Victoria Brown’s debut novel, Minding Ben, is an eye-opening story of a young Caribbean nanny who works for a horrific Manhattan family. The demands the Bruckners make upon poor Grace are outrageous and wickedly engrossing, while her weekends in Crown Heights, where she lives with a family during the year leading up to the 1991 riots, are a fleeting respite, and fraught with a different set of burdens.
Brown, a Prospect Heights mom, lifted a few details from her life for the book—she too arrived here from Trinidad at 16, and found work as a nanny before entering school, teaching, and writing. (She’s now pursuing her M.F.A. at Hunter and at work on a new novel.) But ultimately Minding Ben is a rich, fictional portrait of one West Indian immigrant’s experience, and a peek inside the lives of women many parents know only as their nannies. Here, Brown shares a few more insights into her book.
The family Grace works for in the book is horrendous–they overwork, underpay and humiliate her. Do they have any basis in your experience as a nanny, or in your friends’ experiences?
I like to say that the novel is a work of fiction, biography and autobiography, but ultimately, it’s fiction. Ms. Bruckner is loosely modeled on one particular employer I had, but I did so much more imagining to make the character into a work of fiction. And, some of the crazy-ass stories I heard from other sitters in the years I’ve lived in America found their way into the book. In truth, the book could have a become a one-liner for all the wacky boss baby-sitting stories I’ve heard.
We get an intimate glimpse of Grace’s and the other nannies’ daily work routines–on the playground, during playdates–and for the most part it seems none of the nannies really like or engage with their kids in a meaningful way. There’s lots of gossiping on park benches and TV watching, or absent-minded care. Is this an exaggeration from what you witnessed as a nanny?
Well I thought I tried to do just that with Evie in particular. She’s such a conniving woman, but she thinks the world of the twins she takes care of. If you notice, the twins’ parents never make an appearance in the novel. They’re always with Evie, even on the weekend. And, she almost gets into a fistfight with one of the other nannies who calls them mongoloid! I do think that when the nannies have bonded into a group, and the children they mind are of similar ages, there can be a more communal feel to the care, especially if they’re at the playground or playing at each other’s houses.
Yes, there are definite moments of tenderness, but I don’t see this throughout. Could it be my interpretation, or did you mean to show that these women aren’t necessarily providing the best care for these kids–not because they’re incompetent, but because child minding isn’t their first choice of work?
I tried to represent a range of care: Grace loves Ben; Petal’s meant to be the exactly the kind of sitter she is (one who should be fired immediately); Evie, with all her human faults, is absolutely and selflessly dedicated to the twins. The other sitters are peripheral characters. Still, I don’t think that they’re not providing the best care, but that they’re not coddling the children. They’re minding them competently while their parents are at work.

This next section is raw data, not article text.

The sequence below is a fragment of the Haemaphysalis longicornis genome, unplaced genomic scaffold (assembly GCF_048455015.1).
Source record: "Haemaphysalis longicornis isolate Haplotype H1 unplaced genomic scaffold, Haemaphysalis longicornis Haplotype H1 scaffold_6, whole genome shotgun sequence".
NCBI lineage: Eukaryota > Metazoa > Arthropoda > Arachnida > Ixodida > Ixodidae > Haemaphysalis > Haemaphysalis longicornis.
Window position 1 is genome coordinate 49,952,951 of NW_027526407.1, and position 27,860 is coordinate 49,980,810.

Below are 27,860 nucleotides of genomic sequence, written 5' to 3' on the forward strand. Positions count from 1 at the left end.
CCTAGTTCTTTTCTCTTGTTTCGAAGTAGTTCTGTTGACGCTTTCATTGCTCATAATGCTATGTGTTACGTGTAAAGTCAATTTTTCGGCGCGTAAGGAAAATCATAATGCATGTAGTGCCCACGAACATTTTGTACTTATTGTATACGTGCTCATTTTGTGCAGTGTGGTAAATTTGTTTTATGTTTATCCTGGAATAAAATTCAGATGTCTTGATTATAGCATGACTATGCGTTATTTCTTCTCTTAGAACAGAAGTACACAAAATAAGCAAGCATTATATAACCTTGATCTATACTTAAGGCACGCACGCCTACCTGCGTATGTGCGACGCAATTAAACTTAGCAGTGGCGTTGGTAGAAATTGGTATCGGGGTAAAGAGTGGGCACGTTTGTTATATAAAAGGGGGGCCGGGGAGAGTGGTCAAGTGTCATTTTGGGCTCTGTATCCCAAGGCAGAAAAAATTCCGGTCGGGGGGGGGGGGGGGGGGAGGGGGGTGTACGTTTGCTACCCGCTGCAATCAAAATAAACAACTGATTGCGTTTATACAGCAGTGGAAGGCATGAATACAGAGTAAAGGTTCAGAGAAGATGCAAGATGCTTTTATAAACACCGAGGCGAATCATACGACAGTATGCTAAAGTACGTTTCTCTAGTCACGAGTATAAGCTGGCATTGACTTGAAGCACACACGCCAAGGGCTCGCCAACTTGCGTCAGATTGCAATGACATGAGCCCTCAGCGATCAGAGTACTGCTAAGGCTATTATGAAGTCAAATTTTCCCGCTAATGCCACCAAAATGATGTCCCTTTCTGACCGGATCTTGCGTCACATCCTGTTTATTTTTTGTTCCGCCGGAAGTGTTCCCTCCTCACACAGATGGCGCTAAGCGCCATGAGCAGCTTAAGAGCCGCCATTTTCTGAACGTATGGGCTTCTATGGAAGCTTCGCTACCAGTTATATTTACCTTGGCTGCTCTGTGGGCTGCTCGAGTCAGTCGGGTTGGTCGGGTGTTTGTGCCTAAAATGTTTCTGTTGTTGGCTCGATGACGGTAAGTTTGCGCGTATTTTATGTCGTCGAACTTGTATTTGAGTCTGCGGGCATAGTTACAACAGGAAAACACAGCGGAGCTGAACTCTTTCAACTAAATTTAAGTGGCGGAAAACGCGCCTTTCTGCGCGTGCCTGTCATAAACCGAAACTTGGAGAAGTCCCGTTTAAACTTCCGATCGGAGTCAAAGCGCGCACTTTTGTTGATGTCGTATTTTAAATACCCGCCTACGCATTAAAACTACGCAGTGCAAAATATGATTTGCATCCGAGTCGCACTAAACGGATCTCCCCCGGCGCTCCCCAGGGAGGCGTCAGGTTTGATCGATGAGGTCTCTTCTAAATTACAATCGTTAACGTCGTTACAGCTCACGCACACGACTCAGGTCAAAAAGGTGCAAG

You bring to light the personal life an immigrant nanny might experience here in New York. Did you feel like this was an untold story in the wake of The Nanny Diaries? Did that book influence Minding Ben in any way?
I think regardless of the The Nanny Diaries this was an untold story. Jamaica Kincaid had published Lucy long before the ascendency of “nanny lit,” but I hadn’t seen a more contemporary story dealing with such an overt part of NYC life, not from the perspective of the ubiquitous West Indian childminder. I still haven’t read The Nanny Diaries, but by now I’ve been told about the novel enough to know that Grace’s story is wildly different from that book’s protagonist.
In your author bio for the book, you say you employ a part-time babysitter. Is there a difference to you between a part-time nanny and a sitter? Is it a matter of terminology or something else?
And by now, I employ my sitter even less, as my younger child has recently started day care. For a long time, some of the West Indian sitters chafed at the word nanny (ok mostly the Trinis; one of the word’s archaic meanings on the island is slang for vagina). Also, the novel is set twenty years ago, right around the time of the Crown Heights unrest. Women weren’t generally walking around talking about their nannies, their nannies. I don’t think I or any of my friends back then thought of ourselves as nannies. Linguistics change and I’ve asked my sitter friends at Underhill and other playgrounds how do they prefer to be referred as, and the responses are split. I’ve gotten babysitter, nanny, childminder, and hilariously, “the woman who watches the children.”